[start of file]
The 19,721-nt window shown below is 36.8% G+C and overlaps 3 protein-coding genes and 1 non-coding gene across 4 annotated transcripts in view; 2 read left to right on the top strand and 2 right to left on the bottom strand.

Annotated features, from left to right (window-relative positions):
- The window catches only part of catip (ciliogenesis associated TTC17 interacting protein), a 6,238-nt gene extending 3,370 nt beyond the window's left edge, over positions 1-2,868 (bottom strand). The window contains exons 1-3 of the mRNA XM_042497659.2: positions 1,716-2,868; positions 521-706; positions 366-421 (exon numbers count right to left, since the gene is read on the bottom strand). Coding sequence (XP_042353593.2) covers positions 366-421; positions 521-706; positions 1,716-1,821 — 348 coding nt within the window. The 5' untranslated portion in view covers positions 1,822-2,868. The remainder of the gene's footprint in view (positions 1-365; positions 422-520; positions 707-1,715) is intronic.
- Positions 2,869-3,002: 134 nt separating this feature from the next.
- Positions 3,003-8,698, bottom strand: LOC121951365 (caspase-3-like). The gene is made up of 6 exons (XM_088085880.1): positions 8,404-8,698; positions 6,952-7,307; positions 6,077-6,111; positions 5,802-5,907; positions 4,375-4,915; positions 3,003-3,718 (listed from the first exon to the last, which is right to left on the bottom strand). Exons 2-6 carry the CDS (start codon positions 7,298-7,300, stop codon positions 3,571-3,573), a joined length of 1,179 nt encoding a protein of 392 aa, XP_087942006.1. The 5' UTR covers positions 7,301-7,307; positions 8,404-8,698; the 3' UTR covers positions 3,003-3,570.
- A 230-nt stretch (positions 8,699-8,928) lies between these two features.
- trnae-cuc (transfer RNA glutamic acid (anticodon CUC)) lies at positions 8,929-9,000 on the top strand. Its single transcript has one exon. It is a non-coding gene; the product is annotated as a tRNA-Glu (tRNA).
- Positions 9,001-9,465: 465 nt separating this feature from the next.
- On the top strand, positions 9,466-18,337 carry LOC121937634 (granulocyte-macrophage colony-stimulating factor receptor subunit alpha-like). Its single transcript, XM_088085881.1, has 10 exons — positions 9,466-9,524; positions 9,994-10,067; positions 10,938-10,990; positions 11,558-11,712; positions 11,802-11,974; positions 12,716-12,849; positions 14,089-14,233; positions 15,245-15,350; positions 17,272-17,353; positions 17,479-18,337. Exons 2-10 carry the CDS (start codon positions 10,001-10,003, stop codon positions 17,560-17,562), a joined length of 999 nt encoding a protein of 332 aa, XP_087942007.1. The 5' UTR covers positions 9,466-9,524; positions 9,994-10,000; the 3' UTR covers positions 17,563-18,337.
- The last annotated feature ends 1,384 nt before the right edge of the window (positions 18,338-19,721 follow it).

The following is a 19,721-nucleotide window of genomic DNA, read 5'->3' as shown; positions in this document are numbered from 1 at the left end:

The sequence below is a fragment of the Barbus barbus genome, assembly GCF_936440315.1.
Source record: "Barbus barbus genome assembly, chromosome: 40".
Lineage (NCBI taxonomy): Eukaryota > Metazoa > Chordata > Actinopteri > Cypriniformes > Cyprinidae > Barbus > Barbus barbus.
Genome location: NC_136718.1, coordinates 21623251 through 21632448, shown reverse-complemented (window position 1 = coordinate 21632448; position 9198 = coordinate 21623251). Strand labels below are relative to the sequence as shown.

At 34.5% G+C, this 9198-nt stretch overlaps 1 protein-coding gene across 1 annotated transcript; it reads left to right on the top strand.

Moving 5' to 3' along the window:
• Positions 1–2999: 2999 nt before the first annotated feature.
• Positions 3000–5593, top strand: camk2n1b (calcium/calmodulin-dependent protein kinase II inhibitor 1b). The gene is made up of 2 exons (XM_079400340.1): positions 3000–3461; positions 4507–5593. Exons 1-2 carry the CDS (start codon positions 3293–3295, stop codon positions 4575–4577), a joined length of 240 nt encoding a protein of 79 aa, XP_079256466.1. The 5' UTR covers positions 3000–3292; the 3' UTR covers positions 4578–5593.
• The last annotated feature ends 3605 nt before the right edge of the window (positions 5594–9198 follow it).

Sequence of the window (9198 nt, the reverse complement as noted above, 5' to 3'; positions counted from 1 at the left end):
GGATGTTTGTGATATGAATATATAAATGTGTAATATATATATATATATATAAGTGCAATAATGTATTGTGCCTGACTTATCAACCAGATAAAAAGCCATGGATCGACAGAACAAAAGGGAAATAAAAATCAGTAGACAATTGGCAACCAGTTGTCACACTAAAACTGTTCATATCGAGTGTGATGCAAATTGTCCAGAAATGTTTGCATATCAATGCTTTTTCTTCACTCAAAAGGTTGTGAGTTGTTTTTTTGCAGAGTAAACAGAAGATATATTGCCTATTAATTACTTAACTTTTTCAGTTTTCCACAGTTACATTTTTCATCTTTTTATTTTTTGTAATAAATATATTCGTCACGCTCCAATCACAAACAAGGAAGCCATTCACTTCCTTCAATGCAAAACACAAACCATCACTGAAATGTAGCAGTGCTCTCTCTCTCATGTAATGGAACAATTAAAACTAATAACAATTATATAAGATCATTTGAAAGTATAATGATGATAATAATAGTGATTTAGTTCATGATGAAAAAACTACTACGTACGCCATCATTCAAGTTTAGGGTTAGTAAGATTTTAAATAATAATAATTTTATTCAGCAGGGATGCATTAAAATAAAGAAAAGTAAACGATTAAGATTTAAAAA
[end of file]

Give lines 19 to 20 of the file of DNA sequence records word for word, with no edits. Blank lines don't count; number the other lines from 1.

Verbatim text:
• Positions 3000–5593, top strand: camk2n1b (calcium/calmodulin-dependent protein kinase II inhibitor 1b). The gene is made up of 2 exons (XM_079400340.1): positions 3000–3461; positions 4507–5593. Exons 1-2 carry the CDS (start codon positions 3293–3295, stop codon positions 4575–4577), a joined length of 240 nt encoding a protein of 79 aa, XP_079256466.1. The 5' UTR covers positions 3000–3292; the 3' UTR covers positions 4578–5593.
• The last annotated feature ends 3605 nt before the right edge of the window (positions 5594–9198 follow it).